‘Culver’s close associate, Guy M. Rush, while selling houses in a neighborhood located near the current City Hall, was even less subtle with his pre-Christmas ads promising a present and a box of fine candy from Santa to every child who brought an adult with them. Apparently Santa was a racist because the ad (at left) qualified, “Lots and presents restricted to Caucasian race.”[viii]’

      ‘Culver became quite good at these methods. By 1927, as president of the Los Angeles Realty Board (LARB), he delivered a paper at a statewide real estate conference stating “that most responsible subdividers already exercised great control over their subdivisions through private deed restriction and land planning.”[xiv]’

      ‘In that same year he also oversaw the issuing of the following opinion which makes it explicitly clear what he meant. “The Los Angeles Realty Board recommends that Realtors should not sell property to other than Caucasian in territories occupied by them. Deed and Covenant Restrictions probably are the only way that the matter can be controlled; and Realty Boards should be interested. This is the general opinion of all boards in the state.[xv]”

      ‘the realty boards in the state, then, were maintaining “proper restrictions” to segregate the state and to keep white neighborhoods all white.’

      ‘These restrictions were so important to the LARB that, within months of the 1948 Shelley v. Kraemer U.S. Supreme Court decision prohibiting racially restrictive housing covenants, it “announced it had drafted a constitutional amendment guaranteeing the right of property owners to employ racial restrictive covenants.”[xvi] The Culver City realty board was one of “the numerous local branches that endorsed its proposal.”[xvii]’

      ‘Unsurprisingly, the LARB barred blacks from becoming members until the late 1960s.[xviii]’­

      https://la.streetsblog.org/2019/04/05/the-hidden-history-of-culver-city-racism/

    2. “For example, a recent Google consumer survey found that a little over a fifth of Californian consumers think now is a good time to buy a home and fewer than half think it’s a good time to sell — even with the big drop in mortgage rates and a strong economy, Appleton-Young said. ‘We have very high prices,’ Appleton-Young said, ‘so there’s only so much lower (mortgage) rates can do.’”

      “But home prices that are roughly double the national average are causing many residents to move out of state, particularly first-time buyers, Appleton-Young said. Nearly a third of sellers who plan to buy another home said they intend to buy out of state, according to the association’s latest State of the Housing Market study. That’s the most since 2005.”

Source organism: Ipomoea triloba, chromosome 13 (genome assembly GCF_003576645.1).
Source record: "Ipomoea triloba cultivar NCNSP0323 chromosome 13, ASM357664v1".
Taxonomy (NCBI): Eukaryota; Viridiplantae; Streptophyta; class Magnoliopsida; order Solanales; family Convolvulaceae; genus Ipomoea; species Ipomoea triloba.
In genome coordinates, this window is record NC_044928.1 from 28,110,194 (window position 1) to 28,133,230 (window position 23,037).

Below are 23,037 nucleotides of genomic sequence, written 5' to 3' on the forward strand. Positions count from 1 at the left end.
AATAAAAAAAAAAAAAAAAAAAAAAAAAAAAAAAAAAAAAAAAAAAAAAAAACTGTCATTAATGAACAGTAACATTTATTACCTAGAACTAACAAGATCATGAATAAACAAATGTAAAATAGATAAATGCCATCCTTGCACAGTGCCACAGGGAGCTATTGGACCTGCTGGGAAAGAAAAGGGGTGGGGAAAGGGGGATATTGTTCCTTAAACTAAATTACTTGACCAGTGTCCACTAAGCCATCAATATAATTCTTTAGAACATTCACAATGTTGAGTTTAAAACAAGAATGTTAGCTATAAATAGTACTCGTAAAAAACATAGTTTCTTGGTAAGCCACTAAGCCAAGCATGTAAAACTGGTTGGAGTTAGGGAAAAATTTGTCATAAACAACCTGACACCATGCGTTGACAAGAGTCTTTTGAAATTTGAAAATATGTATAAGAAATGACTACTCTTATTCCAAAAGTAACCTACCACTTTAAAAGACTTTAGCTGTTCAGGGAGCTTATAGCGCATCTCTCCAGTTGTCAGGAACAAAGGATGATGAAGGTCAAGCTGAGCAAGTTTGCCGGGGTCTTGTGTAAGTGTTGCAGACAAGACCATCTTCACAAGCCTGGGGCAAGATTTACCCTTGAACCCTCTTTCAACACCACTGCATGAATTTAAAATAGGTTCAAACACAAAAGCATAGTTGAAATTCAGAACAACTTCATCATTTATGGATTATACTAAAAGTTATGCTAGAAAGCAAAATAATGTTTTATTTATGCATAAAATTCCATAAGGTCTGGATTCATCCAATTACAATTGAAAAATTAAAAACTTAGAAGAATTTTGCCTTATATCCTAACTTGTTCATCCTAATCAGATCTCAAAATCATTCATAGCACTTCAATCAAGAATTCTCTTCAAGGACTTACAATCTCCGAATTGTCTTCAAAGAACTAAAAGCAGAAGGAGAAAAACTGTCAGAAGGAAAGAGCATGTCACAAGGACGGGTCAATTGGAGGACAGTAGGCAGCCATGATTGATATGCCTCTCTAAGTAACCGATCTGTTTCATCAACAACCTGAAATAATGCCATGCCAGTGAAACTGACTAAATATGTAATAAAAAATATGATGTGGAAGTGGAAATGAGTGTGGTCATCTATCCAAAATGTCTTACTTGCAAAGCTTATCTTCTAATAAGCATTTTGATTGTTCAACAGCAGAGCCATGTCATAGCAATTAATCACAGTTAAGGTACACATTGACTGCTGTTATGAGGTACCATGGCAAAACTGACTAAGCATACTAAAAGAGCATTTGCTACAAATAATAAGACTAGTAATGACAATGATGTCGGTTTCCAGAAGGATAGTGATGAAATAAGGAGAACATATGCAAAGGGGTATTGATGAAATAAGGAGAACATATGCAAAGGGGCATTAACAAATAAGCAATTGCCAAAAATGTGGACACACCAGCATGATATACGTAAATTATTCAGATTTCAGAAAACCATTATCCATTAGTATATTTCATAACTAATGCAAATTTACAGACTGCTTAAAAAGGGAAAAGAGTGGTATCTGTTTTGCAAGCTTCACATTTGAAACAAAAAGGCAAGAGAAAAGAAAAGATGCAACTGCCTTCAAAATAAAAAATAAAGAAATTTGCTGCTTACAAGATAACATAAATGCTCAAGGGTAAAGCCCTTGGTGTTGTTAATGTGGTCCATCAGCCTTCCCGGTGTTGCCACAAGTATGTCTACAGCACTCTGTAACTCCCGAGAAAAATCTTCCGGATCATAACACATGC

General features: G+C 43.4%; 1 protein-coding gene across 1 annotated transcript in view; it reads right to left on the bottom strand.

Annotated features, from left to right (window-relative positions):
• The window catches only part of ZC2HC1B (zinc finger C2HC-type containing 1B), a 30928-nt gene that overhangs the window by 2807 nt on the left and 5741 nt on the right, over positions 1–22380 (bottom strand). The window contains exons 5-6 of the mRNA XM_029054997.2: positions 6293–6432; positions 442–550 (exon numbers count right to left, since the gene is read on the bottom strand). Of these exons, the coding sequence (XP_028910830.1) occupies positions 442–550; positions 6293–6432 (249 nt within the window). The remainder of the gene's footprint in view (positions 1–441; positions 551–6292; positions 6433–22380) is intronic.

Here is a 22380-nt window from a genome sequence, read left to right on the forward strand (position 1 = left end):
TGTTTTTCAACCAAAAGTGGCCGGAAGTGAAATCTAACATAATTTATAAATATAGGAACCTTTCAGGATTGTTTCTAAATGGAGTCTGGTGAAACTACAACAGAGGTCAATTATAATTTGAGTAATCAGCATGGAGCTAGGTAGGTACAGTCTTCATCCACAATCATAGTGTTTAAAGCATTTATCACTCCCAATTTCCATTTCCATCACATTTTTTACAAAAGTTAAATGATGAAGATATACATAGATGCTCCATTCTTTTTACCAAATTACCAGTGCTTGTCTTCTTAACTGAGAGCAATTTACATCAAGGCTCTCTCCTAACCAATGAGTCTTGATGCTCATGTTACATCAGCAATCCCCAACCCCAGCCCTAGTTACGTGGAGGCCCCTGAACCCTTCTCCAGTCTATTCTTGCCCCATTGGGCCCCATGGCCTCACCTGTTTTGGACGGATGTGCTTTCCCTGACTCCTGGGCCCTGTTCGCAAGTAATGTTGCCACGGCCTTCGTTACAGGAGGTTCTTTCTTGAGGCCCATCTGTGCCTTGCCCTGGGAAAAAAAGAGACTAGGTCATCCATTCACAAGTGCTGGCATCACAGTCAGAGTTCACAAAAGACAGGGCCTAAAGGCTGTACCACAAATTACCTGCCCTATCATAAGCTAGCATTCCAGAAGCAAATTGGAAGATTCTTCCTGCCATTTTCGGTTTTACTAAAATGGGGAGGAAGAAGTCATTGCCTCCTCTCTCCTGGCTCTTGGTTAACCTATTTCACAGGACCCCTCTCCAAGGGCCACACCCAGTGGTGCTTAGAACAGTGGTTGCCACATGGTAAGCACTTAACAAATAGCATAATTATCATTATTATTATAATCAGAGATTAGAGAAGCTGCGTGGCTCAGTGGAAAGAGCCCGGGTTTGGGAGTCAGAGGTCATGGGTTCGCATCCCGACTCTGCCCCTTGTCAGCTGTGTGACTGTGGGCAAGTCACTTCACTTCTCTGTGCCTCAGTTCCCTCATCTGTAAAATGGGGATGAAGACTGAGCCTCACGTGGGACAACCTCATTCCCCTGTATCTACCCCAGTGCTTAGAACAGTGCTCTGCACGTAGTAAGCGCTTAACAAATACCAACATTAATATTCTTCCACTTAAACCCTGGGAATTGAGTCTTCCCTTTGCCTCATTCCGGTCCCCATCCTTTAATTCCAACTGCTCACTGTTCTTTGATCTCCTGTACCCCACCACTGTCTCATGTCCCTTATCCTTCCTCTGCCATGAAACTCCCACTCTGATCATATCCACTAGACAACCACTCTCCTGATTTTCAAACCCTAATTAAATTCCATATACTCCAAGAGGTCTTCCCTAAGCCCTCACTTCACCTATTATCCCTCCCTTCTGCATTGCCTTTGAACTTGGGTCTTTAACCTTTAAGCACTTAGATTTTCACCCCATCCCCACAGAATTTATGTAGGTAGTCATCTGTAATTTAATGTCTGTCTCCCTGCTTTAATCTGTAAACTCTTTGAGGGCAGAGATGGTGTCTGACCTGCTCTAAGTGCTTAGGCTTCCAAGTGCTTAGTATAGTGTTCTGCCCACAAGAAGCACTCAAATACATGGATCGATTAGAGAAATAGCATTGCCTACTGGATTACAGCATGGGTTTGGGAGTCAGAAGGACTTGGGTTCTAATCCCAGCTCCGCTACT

So the real culprit is the bubbble high prices? Not trade war LOL

      1. The best time to buy a house is when your hawt wife is ready to ride your best friend’s pony because he’s eager for an even bigger house in a better neighborhood. “You Can Do This!”

    3. Lester Appleton has been chuck full of lies,deceptions and deliberate misrepresentations for years now.

        1. I think Zillow is even a bigger liar. I would love to sell my house for the price they estimate it. I was shocked, I do not trust its estimate so I have not even looked at Zillow for a couple of years but I still was amazed. There are special factors that are driving up prices in my community including but not limited to people fleeing Albuquerque proper due to high crime but I still do not believe it.

          1. The coastal equity locusts with their cash bounty frequently over-pay when the flyover realtors size ’em up and shag ’em extra hard.

          2. “The coastal equity locusts with their cash bounty frequently over-pay when the flyover realtors size ’em up and shag ’em extra hard.”

            Yes, the Albuquerque area was one of the last places last time to have a major move due to housing locusts. Its move was just prior to the crash, the move occurred just after the leading bubble areas were stagnating and even dropping. Maybe history is repeating itself.

  3. ‘A lack of affordable housing, restrictive zoning and municipal laws about conduct are prone to exacerbating homelessness, even in some of the nation’s most liberal enclaves’

    ‘The least expensive stuff is becoming more expensive because it is being bought, renovated and leased to individuals that previously wouldn’t have looked at it…These flophouses in Oakland are suddenly being renovated and rented to techies. It’s going to continue to get worse because we’re woefully underproducing entry-level housing in the Bay Area’